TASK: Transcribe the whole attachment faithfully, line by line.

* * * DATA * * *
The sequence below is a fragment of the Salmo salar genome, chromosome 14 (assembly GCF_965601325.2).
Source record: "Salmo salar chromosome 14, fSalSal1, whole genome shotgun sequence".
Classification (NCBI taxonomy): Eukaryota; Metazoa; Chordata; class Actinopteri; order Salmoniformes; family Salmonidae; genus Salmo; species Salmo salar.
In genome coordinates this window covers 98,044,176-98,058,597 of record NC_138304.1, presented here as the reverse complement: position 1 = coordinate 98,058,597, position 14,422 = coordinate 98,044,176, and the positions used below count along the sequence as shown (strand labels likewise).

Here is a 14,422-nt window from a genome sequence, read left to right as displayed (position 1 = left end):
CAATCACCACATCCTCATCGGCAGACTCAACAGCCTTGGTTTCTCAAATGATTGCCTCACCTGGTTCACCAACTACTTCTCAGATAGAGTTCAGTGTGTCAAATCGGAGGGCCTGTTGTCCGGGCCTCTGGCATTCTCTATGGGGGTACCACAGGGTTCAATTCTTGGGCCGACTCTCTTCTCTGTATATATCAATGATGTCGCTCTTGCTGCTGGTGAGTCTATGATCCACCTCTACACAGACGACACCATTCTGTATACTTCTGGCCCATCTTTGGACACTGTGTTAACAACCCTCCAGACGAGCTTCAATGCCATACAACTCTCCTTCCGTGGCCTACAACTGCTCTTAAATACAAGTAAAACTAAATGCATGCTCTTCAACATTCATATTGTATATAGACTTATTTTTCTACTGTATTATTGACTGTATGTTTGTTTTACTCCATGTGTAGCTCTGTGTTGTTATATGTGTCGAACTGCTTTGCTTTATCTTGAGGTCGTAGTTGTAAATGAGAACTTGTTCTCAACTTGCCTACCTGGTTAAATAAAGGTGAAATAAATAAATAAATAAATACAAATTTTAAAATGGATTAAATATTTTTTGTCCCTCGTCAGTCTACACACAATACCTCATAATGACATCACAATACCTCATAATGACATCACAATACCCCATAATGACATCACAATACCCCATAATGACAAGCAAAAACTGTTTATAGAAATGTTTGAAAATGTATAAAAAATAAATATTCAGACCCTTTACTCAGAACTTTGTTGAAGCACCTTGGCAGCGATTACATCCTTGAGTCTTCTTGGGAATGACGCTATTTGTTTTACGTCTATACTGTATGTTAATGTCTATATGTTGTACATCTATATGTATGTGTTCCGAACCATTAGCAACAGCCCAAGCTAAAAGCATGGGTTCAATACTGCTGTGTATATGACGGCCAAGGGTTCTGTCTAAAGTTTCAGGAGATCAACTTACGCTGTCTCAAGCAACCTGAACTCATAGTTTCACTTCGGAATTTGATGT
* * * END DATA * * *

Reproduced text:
The sequence below is a fragment of the Salmo salar genome, chromosome 14 (assembly GCF_965601325.2).
Source record: "Salmo salar chromosome 14, fSalSal1, whole genome shotgun sequence".
Classification (NCBI taxonomy): Eukaryota; Metazoa; Chordata; class Actinopteri; order Salmoniformes; family Salmonidae; genus Salmo; species Salmo salar.
In genome coordinates this window covers 98,044,176-98,058,597 of record NC_138304.1, presented here as the reverse complement: position 1 = coordinate 98,058,597, position 14,422 = coordinate 98,044,176, and the positions used below count along the sequence as shown (strand labels likewise).

Here is a 14,422-nt window from a genome sequence, read left to right as displayed (position 1 = left end):
CAATCACCACATCCTCATCGGCAGACTCAACAGCCTTGGTTTCTCAAATGATTGCCTCACCTGGTTCACCAACTACTTCTCAGATAGAGTTCAGTGTGTCAAATCGGAGGGCCTGTTGTCCGGGCCTCTGGCATTCTCTATGGGGGTACCACAGGGTTCAATTCTTGGGCCGACTCTCTTCTCTGTATATATCAATGATGTCGCTCTTGCTGCTGGTGAGTCTATGATCCACCTCTACACAGACGACACCATTCTGTATACTTCTGGCCCATCTTTGGACACTGTGTTAACAACCCTCCAGACGAGCTTCAATGCCATACAACTCTCCTTCCGTGGCCTACAACTGCTCTTAAATACAAGTAAAACTAAATGCATGCTCTTCAACATTCATATTGTATATAGACTTATTTTTCTACTGTATTATTGACTGTATGTTTGTTTTACTCCATGTGTAGCTCTGTGTTGTTATATGTGTCGAACTGCTTTGCTTTATCTTGAGGTCGTAGTTGTAAATGAGAACTTGTTCTCAACTTGCCTACCTGGTTAAATAAAGGTGAAATAAATAAATAAATAAATACAAATTTTAAAATGGATTAAATATTTTTTGTCCCTCGTCAGTCTACACACAATACCTCATAATGACATCACAATACCTCATAATGACATCACAATACCCCATAATGACATCACAATACCCCATAATGACAAGCAAAAACTGTTTATAGAAATGTTTGAAAATGTATAAAAAATAAATATTCAGACCCTTTACTCAGAACTTTGTTGAAGCACCTTGGCAGCGATTACATCCTTGAGTCTTCTTGGGAATGACGCTATTTGTTTTACGTCTATACTGTATGTTAATGTCTATATGTTGTACATCTATATGTATGTGTTCCGAACCATTAGCAACAGCCCAAGCTAAAAGCATGGGTTCAATACTGCTGTGTATATGACGGCCAAGGGTTCTGTCTAAAGTTTCAGGAGATCAACTTACGCTGTCTCAAGCAACCTGAACTCATAGTTTCACTTCGGAATTTGATGT